Abstract: This note reports information on the income inequality in Peru calculated from Income Household surveys from 2003-2008. Using surveys from the ENAHO published by the National Institute of Statistics, we used as index the household income annualized, it was divided by the total members of each household to compute the inequality indicators. We computed the density of income distribution using nonparametric methods (Kernel) then we used bootstrapping techniques to check the statistic significance of the inequality indexes variation using the K-S and the MWM to test the null hypothesis of no changes in income inequality between the periods. We conclude that the changes in the inequality indexes indeed have been reducing but in very minimal level even though the economic activity (real GDP) grew at sustained rates, 7.3% in average.
    Keywords: income distribution; non parametric estimation; bootstrapping
    JEL: D31 C15
    Date: 2009
    URL: http://d.repec.org/n?u=RePEc:pra:mprapa:16986&r=hap
  13. By: Hasan, Lubna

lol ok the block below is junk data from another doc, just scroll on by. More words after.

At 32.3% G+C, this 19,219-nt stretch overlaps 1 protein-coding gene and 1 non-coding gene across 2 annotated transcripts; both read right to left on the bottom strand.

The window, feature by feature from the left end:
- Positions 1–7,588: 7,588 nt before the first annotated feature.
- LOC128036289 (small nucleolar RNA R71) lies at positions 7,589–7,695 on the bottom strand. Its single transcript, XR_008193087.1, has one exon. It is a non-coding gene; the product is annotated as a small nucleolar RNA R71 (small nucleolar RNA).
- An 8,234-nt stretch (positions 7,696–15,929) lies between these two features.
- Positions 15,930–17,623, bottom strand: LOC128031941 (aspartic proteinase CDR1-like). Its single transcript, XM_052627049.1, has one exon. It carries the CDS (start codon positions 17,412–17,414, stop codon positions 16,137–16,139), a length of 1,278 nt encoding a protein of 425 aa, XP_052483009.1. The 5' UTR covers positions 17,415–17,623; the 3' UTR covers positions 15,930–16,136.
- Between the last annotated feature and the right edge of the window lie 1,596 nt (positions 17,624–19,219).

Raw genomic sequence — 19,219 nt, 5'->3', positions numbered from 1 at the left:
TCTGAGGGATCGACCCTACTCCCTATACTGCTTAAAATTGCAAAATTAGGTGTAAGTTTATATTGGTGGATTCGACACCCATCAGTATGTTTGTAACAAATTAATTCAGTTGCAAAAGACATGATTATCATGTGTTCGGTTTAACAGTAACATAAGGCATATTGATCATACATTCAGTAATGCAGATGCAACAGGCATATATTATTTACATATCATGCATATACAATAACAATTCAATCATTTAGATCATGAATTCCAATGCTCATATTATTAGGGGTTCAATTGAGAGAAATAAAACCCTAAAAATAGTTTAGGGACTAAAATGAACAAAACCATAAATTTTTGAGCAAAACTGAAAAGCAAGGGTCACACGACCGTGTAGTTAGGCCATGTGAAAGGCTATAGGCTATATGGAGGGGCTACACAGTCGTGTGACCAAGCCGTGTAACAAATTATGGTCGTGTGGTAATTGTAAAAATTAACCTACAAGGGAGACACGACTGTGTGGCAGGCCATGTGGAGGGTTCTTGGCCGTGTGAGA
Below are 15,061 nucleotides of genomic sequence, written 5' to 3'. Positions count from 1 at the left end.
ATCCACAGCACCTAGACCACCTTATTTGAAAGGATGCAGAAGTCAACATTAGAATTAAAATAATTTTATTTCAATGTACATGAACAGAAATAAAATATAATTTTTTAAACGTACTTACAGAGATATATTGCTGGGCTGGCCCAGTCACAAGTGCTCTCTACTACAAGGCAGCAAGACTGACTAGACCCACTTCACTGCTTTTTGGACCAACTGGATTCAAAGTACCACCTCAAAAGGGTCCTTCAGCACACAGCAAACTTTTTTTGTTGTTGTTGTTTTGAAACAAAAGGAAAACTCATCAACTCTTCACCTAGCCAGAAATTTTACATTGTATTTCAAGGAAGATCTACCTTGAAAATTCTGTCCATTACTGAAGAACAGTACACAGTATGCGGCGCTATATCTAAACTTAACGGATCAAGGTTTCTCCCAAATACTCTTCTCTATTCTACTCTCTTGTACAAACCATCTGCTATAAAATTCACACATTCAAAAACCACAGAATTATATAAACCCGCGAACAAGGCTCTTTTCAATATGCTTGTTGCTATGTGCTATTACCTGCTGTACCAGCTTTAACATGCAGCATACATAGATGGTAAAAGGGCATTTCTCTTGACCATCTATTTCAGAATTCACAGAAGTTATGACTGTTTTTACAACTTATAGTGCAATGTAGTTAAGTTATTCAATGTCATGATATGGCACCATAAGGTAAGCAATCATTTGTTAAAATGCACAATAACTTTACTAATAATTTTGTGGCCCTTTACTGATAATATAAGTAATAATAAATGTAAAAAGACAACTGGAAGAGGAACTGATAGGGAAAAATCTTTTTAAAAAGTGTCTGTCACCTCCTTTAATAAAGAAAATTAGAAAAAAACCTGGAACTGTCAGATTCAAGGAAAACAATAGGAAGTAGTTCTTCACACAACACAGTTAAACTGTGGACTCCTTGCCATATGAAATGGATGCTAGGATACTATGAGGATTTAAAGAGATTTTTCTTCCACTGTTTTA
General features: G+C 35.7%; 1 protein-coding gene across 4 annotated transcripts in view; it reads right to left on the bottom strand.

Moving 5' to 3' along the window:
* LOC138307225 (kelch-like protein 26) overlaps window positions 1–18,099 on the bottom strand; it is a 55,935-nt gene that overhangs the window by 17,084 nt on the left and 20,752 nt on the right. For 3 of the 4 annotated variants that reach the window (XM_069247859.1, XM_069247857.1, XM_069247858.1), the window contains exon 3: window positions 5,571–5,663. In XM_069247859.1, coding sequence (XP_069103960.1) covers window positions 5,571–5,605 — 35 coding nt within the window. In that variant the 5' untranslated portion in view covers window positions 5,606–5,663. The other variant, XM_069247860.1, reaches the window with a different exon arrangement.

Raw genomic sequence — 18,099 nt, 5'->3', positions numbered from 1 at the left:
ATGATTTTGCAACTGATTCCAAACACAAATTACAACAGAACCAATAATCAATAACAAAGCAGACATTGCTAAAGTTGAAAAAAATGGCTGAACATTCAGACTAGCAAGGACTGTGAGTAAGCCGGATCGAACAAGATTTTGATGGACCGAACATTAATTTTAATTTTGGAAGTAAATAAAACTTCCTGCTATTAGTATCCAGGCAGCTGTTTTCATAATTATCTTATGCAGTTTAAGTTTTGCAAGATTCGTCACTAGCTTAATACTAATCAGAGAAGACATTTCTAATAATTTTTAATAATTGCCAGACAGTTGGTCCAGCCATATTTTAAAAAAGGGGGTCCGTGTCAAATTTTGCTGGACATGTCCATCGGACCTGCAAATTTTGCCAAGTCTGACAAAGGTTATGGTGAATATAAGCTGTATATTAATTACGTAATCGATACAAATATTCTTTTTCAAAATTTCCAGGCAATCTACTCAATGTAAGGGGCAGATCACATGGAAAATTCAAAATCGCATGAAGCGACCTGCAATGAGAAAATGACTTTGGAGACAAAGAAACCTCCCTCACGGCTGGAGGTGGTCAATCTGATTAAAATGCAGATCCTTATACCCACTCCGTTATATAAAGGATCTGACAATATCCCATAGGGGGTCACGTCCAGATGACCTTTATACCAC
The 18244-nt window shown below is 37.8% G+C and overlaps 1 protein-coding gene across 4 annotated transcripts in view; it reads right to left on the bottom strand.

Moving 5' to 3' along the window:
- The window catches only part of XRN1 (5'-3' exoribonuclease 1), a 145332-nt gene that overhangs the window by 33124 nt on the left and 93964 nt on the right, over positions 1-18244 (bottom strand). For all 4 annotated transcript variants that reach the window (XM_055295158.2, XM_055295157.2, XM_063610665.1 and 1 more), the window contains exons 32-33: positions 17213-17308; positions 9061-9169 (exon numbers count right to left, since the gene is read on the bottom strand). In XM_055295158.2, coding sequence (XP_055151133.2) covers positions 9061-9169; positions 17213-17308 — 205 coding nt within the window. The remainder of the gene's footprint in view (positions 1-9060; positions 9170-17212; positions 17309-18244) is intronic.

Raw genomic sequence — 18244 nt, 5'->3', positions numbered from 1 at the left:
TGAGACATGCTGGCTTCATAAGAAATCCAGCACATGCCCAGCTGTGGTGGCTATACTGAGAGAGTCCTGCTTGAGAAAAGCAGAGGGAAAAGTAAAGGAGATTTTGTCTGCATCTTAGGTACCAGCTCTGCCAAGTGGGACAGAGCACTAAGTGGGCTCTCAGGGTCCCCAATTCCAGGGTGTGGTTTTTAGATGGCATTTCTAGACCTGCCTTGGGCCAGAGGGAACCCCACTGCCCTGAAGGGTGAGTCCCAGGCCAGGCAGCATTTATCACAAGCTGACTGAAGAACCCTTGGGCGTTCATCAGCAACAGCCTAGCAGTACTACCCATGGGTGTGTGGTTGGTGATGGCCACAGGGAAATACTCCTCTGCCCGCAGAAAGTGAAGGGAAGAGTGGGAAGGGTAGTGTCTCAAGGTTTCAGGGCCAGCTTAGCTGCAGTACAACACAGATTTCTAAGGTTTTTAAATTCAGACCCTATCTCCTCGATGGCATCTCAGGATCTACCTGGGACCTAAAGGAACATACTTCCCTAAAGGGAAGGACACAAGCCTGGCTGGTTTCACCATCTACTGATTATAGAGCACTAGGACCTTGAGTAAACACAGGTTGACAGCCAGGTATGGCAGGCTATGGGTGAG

Abstract: What explains poverty of Sub Saharan Africa and South Asia? One view holds the disease environment of these regions as the primary culprit. Others see it as a typical symptom of growth retarding institutions. We test validity of these competing assertions for a cross section of countries. Our results indicate that institutions are the prime determinant of economic performance of countries. Disease does not play a significant role in determining outcomes. On the contrary, we find support for the indirect effect of disease via institutions, as asserted by the 'institutions school'. Interestingly, the 'institutions school' contention about geography having no direct effect on income is also not validated. Our results show that being land locked can pose significant disadvantage for a country. Endowment of hydrocarbon, however, is beneficial for economic outcomes.